Secondly, what are the needs of the bottom of the pyramid? The kind of innovations that Africans are quick to go after is the type that meets their basic needs. For example, the need to beat the traffic and get early to work. 'Keke na Pep' is rapidly taking over the standard commercial vehicle and even the BRT system. A lot of vehicles and non-vehicle owners are quickly patronizing these types of transport system over the conventional one - That's disruptive because it was first successful in a comparable market, in India.

So, when we say Disruptive, why should the indomie and the Nollywood movies suffice? I think not. Indomie, yes, I agree, because it is disruptive in supplying the essential needs of the bottom of the Pyramid over any food. It takes just under 5 minutes to cook, and it is affordable, and satisfying meal. It was initially targeted at Children, and it took quite some years to get the other market segments to key into the benefits of having a fast and inexpensive meal.

As long as we want to be disruptive, let's not forget about the art of Mastery and the essential needs for any Geography. And of course the obstacles, these things have more weight in Africa than the frequent innovative disruptions in the WEST.

Africa has a different type of Disruptive or Market Research Intelligence. Our logics is as Old for us but New to the West.

Submitted by Efosa on

I think we must begin by developing innovations that fit with our capabilities. If we attempt to develop innovations that are beyond our capabilities, we will not do very well in managing them. Thanks for your comments. I think you are on to something.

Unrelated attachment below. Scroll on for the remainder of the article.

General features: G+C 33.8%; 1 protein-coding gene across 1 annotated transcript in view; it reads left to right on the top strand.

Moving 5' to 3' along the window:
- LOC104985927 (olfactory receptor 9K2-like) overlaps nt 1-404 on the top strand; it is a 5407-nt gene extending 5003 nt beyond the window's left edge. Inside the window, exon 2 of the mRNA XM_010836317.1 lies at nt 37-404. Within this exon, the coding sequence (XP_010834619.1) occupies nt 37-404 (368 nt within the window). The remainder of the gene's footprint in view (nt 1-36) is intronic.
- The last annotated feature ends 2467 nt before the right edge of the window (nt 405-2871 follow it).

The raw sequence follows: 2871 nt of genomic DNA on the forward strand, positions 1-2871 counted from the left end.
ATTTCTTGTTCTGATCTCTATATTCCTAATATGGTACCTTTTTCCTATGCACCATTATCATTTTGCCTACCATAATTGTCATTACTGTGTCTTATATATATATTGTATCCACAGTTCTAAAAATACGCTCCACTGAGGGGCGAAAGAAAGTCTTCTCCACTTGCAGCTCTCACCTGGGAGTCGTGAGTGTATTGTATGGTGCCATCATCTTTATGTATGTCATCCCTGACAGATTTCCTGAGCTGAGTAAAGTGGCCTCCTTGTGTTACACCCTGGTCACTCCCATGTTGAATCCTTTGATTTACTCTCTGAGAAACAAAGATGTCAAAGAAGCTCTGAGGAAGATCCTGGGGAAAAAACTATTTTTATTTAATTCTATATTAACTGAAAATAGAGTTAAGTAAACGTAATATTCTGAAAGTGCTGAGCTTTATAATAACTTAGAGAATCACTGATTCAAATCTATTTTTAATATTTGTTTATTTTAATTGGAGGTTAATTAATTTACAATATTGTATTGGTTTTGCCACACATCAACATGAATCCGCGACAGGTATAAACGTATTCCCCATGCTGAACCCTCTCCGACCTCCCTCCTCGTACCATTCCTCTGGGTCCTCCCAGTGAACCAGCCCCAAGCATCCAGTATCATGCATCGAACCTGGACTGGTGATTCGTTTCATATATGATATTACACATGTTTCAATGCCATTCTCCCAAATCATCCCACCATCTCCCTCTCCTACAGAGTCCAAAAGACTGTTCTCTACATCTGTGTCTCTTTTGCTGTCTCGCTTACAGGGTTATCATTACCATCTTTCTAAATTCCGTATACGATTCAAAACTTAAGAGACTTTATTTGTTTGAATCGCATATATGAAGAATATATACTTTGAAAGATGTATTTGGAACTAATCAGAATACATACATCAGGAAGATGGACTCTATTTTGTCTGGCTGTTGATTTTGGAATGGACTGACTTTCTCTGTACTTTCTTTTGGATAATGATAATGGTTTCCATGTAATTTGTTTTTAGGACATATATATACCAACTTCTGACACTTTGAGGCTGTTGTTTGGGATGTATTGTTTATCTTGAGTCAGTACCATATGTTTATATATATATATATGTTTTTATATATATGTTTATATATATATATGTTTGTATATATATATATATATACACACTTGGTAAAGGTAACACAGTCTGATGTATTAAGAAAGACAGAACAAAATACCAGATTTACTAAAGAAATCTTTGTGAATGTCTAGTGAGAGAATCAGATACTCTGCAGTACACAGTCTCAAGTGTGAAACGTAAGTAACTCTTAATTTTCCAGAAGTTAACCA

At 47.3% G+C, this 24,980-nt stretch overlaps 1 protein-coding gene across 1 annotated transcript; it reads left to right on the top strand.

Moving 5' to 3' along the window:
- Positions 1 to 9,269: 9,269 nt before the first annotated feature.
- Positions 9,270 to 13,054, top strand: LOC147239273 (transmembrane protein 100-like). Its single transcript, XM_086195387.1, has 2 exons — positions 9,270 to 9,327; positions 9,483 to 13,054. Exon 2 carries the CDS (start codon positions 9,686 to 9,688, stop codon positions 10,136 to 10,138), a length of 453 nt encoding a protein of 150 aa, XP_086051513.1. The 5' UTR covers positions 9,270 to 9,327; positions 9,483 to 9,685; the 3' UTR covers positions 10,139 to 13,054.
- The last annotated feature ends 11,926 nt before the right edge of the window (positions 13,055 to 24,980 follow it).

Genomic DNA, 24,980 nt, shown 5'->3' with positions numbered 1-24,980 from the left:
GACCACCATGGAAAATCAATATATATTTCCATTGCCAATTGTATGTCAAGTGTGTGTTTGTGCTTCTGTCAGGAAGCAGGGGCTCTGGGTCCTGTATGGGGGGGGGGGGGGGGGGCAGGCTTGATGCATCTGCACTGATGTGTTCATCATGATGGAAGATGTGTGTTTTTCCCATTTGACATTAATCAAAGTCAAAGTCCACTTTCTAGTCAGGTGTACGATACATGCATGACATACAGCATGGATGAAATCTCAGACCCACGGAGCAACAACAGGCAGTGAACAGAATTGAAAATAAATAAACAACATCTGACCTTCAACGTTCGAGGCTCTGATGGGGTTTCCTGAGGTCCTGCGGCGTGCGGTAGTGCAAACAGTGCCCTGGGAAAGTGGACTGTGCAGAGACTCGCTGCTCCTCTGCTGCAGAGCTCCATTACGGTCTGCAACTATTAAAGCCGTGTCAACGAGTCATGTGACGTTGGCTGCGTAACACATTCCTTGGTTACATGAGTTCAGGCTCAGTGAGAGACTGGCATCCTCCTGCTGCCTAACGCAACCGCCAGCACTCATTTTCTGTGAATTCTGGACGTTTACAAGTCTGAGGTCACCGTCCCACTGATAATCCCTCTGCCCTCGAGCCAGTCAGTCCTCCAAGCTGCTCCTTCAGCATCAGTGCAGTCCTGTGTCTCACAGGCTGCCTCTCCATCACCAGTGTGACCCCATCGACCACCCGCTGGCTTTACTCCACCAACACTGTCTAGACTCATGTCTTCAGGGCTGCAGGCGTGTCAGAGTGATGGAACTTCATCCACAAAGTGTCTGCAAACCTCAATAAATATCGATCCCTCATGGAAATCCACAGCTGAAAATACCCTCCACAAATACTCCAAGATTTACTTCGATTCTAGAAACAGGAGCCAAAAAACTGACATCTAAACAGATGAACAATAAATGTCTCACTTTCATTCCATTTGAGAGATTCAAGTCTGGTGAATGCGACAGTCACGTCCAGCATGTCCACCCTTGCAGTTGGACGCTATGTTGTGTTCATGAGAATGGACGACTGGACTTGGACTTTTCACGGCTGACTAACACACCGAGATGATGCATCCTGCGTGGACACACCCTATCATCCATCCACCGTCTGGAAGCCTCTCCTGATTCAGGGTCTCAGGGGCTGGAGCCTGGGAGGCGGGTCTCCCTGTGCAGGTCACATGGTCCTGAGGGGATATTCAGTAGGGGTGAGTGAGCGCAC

Submitted by Bhushan Satpute on

Invest in infrastructure, education, health care n building institutions...are long term strategies
Everybody is talking about only these strategies since long...
Inspite of these strategies,the graph of poverty is increasing consistently...
We need to develop n focus on some new strategies which will give quick results....

Submitted by Basil Monday on

The GDP of a country may be high but it may not reflect to the per capita,because the investment activities which should have been scaled to the profitable sectors, manifest itself in to the purchas of War tanks, jets,teargas mention it

Submitted by Biswa Sarathi Majumdar on

I am delighted to read this. Having spent about 8 years associated with Africa, I look at Agriculture, Health, Infrastructure and Education for disruptive innovation. I am looking for investment for Greenfield Projects in these areas.

Submitted by Bonga Masoka on

Taking into deep consideration climate change and its impact and influence on food security in Africa, perhaps major disruptive innovations need to also be afforded to food security, which subsequently alleviate poverty.

Perhaps you might find interest in reading what we do http://www.g-techholding.co.za/

Submitted by Vinay G on

How do we get investors to believe in disruptive innovations? Africa is full of possibilities but yet, institutions holding the cash to unlock these potential insist on substantial evidence indicating returns. Food for thought??

Submitted by Jayme Hoyte on

Very insightful read. Having done my thesis on Malawi on the effects of foreign aid directed to development, aid to developing countries has not produced the desired results that experts envisioned and ambiguity fringes the relationship of aid and development. So many people are left to wonder where their next meal is coming from.
But I believe starting from ground up is essential for a society like Africa to grow and develop, stamp out corruption, improve infrastructure, institutions and strengthen governance.
And Yes innovation- tapping into the innovative and creative minds of the population which has the ability of sparking innovations that could benefit all of humanity.

Submitted by Amos Bayo on

The world Bank can better the lots of developing countries in Africa by sponsoring the HUBs instead of governance.